Linking sports registration information and player feedback to enhance netball participation
BMC Sports Science, Medicine and Rehabilitation volume 13, Article number: 59 (2021)
Sports should endeavour to provide inclusive opportunities for all people to participate. More evidence is required to understand who joins sports clubs and what keeps participants engaged throughout their lifetime. Little is known about who plays netball or what drives participation and retention of players in netball. This study aimed to identify the sociodemographic characteristics of Netball New South Wales (NSW) members, their odds of re-registering in the sport, and explore their motivations to play, experiences during participation and the perceived benefits of playing netball.
We used longitudinal sport registration data from all Netball NSW members in 2018 and 2019. A cross-sectional online survey was sent to all players registered during the two-year study period (n = 157,152). We used logistic regression to determine the odds of individuals returning to netball in 2019 after playing in 2018 and linked the sports registration data with the survey responses, calculating frequencies and proportions.
Netball NSW members were mostly female (98 %) and aged less than 18 years old (69 %). Netball NSW retained 68 % of members in 2019 who played the previous year. Members who were male, aged 18–44 years old, lived in low SES areas, lived in regional/remote locations, identified as Aboriginal or Torres Strait Islander, spoke a language other than English at home or were born outside Australia had lower odds of returning to play from 2018 to 2019. Survey participants (n = 10,795) rated their experience playing netball highly and reported that playing netball improved their health and wellbeing. The main reason to play netball reported was ‘fun and enjoyment’ while the main reason to consider quitting was the ‘skill/experience of umpires and officials’.
This study highlights the strengths of netball in engaging and retaining females, who often participate in less sport than males. The positive experiences reported by netball participants should be fostered to retain current participants throughout the lifecourse. The data provided by members should be inform strategic actions to enhance netball participation for sociodemographic groups who had greatest odds of dropout. Routine surveillance using linked registration and player feedback should be utilised by sports to enhance sport delivery and increase participation.
Participation in sport throughout life has many health, social and economic benefits for individuals and communities [1,2,3]. Sport participation is strongly associated with attainment of physical activity guidelines, development of physical literacy, prevention and management of chronic disease and is associated with positive physical and mental health [1, 4,5,6]. Opportunities to access sports activities are unequal in society, depending on peoples’ sex, age, location, cultural background, socioeconomic status, prior health and life experiences . To deliver the benefits of sport participation and increase population physical activity levels, sports organizations and funders should use evidence to prioritise engagement of people from all socio-demographic groups and foster life-long participation .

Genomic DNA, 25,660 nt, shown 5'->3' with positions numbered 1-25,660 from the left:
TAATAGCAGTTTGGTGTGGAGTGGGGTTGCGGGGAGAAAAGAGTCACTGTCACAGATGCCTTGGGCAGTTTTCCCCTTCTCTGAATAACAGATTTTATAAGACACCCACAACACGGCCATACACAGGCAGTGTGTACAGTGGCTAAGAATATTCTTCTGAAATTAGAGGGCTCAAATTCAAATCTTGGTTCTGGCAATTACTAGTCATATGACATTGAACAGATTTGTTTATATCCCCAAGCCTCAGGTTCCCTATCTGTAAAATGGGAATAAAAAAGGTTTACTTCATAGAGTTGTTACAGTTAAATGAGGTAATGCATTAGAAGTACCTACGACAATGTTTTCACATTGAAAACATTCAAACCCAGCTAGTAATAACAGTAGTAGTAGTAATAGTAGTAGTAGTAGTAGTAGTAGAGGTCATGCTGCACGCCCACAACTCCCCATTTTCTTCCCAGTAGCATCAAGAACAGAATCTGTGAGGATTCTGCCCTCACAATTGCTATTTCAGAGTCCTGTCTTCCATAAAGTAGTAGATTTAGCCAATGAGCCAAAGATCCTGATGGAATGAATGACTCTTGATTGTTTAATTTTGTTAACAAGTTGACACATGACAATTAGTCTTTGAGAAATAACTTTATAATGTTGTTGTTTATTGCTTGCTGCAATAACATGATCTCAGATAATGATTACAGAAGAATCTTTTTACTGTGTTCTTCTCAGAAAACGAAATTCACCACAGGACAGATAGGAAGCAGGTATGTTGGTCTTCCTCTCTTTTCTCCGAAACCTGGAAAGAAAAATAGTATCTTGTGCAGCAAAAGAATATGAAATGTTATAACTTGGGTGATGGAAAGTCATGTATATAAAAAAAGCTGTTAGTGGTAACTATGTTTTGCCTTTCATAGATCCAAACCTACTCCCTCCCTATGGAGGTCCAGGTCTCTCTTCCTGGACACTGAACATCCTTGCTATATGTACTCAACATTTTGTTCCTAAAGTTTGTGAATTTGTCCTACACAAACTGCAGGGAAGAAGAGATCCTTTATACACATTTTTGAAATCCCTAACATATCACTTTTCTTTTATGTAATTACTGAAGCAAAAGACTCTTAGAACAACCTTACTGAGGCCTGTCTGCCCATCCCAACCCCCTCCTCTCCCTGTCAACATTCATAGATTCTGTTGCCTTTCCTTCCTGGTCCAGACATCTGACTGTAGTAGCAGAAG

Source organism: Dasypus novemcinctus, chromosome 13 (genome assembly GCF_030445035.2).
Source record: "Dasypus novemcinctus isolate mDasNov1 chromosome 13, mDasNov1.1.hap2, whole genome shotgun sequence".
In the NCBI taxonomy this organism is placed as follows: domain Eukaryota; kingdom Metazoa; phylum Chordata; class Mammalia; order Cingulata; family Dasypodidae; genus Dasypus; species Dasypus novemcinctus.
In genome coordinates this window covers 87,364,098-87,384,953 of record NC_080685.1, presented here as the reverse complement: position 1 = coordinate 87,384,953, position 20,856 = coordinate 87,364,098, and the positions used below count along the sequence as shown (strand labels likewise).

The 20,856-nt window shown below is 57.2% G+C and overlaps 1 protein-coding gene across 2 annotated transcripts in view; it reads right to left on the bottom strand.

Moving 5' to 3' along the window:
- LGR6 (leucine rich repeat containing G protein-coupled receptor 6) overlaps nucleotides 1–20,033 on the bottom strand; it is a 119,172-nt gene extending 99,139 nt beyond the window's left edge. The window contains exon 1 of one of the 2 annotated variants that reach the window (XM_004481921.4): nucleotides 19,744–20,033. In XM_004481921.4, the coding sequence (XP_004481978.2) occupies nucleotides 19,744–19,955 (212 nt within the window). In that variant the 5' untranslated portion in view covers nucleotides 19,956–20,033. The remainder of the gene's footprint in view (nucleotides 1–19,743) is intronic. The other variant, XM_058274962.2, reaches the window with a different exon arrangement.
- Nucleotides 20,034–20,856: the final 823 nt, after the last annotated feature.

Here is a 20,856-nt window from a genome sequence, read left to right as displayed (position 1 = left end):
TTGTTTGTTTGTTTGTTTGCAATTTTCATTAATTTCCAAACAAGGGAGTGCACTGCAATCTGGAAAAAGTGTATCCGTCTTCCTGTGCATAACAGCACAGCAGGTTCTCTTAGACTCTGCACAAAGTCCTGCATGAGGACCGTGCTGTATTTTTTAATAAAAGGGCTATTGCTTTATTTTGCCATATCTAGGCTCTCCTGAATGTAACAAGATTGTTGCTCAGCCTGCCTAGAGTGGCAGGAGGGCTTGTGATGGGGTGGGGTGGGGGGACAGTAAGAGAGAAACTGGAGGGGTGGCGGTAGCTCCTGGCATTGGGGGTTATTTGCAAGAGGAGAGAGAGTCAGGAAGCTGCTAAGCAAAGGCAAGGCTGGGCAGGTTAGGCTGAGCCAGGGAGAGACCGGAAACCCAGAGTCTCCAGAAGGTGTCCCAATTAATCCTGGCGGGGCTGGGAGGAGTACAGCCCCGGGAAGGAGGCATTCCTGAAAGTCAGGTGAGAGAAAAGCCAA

Sport retention in this paper is defined as a participant returning to play the same activity year after year. When sport retention is lower than expected in a sports organisation, it suggests participants are either sampling different sport opportunities or have stopped sport participation altogether. Crawford and Godbey theorized many factors which influence sport retention, broadly categorized as intrapersonal, interpersonal and structural barriers [7, 8]. Monitoring retention rates to understand trends in participation should be an essential strategic focus for sports organizations . Balish et al., estimates 70 % of youth club participants return to play their sport each year [9, 10]. Australian research suggests that only 45 % of sport participants aged 5–14 years old are retained across multiple sports; and that retention rates halve for 15–19 year old participants and continue to decline with age . To strengthen life-long sport participation, evidence suggests it is beneficial for children to sample many sports (potentially producing lower retention rates during childhood) rather than specialise in a particular sport . Promotion of sport sampling in younger age groups and ensuring fun and enjoyment in activities throughout the sport sector is likely to lead to greater retention of sport participants throughout the life-course . Although improving sport retention is internationally important, sport retention rates for children or adults are not discussed within current literature .